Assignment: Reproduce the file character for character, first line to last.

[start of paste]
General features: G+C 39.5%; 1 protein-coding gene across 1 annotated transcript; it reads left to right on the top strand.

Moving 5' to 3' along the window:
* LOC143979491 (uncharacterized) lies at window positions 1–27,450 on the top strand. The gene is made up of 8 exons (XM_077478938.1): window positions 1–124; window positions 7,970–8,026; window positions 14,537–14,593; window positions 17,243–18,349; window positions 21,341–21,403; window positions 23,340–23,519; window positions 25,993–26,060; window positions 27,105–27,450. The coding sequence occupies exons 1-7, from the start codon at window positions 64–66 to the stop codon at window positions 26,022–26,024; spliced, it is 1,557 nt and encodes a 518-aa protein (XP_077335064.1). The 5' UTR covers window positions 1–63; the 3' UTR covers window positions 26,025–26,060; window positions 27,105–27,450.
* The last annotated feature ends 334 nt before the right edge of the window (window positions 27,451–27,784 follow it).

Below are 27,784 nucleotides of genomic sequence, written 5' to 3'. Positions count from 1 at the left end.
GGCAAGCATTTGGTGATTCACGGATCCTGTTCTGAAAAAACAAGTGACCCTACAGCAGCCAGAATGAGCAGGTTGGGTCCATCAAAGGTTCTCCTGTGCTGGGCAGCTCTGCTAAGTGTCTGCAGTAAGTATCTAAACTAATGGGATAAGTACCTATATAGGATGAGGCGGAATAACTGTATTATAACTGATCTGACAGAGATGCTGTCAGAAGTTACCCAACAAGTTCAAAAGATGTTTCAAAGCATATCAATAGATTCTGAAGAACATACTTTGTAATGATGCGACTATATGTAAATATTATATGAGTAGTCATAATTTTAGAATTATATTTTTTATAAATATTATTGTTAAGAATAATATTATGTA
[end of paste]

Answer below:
General features: G+C 39.5%; 1 protein-coding gene across 1 annotated transcript; it reads left to right on the top strand.

Moving 5' to 3' along the window:
* LOC143979491 (uncharacterized) lies at window positions 1–27,450 on the top strand. The gene is made up of 8 exons (XM_077478938.1): window positions 1–124; window positions 7,970–8,026; window positions 14,537–14,593; window positions 17,243–18,349; window positions 21,341–21,403; window positions 23,340–23,519; window positions 25,993–26,060; window positions 27,105–27,450. The coding sequence occupies exons 1-7, from the start codon at window positions 64–66 to the stop codon at window positions 26,022–26,024; spliced, it is 1,557 nt and encodes a 518-aa protein (XP_077335064.1). The 5' UTR covers window positions 1–63; the 3' UTR covers window positions 26,025–26,060; window positions 27,105–27,450.
* The last annotated feature ends 334 nt before the right edge of the window (window positions 27,451–27,784 follow it).

Below are 27,784 nucleotides of genomic sequence, written 5' to 3'. Positions count from 1 at the left end.
GGCAAGCATTTGGTGATTCACGGATCCTGTTCTGAAAAAACAAGTGACCCTACAGCAGCCAGAATGAGCAGGTTGGGTCCATCAAAGGTTCTCCTGTGCTGGGCAGCTCTGCTAAGTGTCTGCAGTAAGTATCTAAACTAATGGGATAAGTACCTATATAGGATGAGGCGGAATAACTGTATTATAACTGATCTGACAGAGATGCTGTCAGAAGTTACCCAACAAGTTCAAAAGATGTTTCAAAGCATATCAATAGATTCTGAAGAACATACTTTGTAATGATGCGACTATATGTAAATATTATATGAGTAGTCATAATTTTAGAATTATATTTTTTATAAATATTATTGTTAAGAATAATATTATGTA